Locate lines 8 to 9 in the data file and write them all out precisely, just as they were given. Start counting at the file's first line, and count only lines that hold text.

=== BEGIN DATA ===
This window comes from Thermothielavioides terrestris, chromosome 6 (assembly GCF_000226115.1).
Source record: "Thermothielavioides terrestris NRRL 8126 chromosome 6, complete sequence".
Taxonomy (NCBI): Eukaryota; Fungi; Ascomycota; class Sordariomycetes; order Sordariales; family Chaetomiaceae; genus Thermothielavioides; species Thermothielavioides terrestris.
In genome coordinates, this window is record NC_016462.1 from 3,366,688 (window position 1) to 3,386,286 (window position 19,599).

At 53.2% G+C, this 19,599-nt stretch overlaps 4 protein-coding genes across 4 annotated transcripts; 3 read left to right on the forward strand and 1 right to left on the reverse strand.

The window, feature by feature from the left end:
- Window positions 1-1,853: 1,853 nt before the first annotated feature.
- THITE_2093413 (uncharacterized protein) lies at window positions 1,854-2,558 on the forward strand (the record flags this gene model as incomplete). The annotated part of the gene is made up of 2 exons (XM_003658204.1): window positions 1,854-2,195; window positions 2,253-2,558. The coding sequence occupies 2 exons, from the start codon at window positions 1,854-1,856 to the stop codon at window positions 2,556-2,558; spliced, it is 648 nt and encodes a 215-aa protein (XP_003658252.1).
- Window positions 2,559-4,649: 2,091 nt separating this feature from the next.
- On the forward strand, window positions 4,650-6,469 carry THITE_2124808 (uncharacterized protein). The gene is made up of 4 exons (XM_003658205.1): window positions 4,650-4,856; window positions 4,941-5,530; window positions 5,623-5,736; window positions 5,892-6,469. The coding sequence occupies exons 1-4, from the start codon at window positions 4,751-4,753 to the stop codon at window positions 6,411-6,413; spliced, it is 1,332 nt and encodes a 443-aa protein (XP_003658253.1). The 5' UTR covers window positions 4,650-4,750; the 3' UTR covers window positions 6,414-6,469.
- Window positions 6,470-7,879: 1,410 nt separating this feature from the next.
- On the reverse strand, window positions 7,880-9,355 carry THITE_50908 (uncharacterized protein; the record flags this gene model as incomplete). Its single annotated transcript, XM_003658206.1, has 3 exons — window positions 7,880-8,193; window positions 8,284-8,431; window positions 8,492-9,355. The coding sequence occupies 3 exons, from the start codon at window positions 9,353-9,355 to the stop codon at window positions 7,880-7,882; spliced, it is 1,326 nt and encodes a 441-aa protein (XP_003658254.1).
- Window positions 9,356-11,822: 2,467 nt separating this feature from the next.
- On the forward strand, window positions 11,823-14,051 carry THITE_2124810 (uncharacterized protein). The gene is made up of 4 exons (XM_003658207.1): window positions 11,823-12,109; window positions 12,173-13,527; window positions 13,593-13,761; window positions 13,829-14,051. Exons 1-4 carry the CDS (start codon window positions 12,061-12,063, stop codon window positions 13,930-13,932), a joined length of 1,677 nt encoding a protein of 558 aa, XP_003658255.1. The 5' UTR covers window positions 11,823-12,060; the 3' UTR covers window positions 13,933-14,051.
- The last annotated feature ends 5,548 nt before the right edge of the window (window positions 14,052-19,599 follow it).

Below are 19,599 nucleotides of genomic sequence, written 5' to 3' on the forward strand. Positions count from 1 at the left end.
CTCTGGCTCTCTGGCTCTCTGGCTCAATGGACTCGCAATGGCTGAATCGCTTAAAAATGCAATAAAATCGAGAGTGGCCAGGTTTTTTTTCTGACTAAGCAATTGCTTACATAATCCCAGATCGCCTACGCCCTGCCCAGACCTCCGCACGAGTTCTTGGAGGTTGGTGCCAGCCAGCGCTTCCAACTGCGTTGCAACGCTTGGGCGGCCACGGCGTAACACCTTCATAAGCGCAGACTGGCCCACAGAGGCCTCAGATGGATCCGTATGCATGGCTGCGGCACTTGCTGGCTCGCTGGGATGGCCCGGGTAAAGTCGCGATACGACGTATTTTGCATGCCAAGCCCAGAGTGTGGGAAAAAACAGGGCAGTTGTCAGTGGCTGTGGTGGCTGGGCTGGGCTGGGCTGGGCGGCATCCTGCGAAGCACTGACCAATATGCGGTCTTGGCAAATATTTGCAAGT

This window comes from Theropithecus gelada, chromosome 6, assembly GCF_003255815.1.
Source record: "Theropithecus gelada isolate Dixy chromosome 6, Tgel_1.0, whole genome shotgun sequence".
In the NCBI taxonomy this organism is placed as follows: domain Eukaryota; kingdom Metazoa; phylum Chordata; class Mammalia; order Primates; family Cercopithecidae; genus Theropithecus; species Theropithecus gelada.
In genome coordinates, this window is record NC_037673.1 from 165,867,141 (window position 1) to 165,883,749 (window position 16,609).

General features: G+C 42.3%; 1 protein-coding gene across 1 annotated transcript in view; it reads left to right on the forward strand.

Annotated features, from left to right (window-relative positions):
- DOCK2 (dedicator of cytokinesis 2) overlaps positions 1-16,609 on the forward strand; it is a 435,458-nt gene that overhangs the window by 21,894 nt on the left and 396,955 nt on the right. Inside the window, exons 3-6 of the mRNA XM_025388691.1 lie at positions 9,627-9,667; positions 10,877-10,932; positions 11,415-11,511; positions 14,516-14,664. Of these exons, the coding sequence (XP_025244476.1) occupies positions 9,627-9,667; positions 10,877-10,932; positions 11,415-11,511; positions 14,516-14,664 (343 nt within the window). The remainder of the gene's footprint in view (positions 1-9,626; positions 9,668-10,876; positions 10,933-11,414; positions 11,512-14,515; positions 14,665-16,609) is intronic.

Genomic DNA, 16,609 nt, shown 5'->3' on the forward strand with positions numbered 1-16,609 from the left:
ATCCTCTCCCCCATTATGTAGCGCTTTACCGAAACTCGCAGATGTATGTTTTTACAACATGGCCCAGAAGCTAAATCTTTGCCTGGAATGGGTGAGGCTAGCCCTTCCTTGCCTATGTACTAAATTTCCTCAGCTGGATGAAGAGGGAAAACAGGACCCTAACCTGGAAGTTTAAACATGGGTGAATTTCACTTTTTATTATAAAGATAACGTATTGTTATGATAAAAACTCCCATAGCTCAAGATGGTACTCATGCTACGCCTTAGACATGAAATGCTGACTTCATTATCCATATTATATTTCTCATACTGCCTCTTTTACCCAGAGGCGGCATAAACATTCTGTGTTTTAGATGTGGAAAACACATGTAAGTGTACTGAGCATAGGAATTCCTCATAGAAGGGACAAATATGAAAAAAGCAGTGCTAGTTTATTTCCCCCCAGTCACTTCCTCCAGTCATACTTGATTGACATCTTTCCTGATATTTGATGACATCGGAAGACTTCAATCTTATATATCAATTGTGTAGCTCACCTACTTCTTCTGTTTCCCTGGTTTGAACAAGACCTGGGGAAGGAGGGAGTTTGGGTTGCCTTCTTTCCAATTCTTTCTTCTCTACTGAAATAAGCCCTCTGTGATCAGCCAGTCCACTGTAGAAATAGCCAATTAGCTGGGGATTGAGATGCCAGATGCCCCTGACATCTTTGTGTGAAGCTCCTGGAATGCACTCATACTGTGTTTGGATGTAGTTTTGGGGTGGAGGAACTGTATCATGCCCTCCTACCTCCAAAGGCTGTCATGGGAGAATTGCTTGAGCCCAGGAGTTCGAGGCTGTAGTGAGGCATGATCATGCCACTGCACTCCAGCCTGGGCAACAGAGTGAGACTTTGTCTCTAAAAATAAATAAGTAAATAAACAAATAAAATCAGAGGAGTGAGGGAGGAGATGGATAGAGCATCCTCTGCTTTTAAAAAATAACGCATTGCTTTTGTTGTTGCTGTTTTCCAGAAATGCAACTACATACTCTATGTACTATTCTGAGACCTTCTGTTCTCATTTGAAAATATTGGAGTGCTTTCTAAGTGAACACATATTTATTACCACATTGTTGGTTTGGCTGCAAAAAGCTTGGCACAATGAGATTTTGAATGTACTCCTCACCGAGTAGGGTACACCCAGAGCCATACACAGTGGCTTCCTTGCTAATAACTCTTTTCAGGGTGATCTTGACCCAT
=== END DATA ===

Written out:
- THITE_2093413 (uncharacterized protein) lies at window positions 1,854-2,558 on the forward strand (the record flags this gene model as incomplete). The annotated part of the gene is made up of 2 exons (XM_003658204.1): window positions 1,854-2,195; window positions 2,253-2,558. The coding sequence occupies 2 exons, from the start codon at window positions 1,854-1,856 to the stop codon at window positions 2,556-2,558; spliced, it is 648 nt and encodes a 215-aa protein (XP_003658252.1).
- Window positions 2,559-4,649: 2,091 nt separating this feature from the next.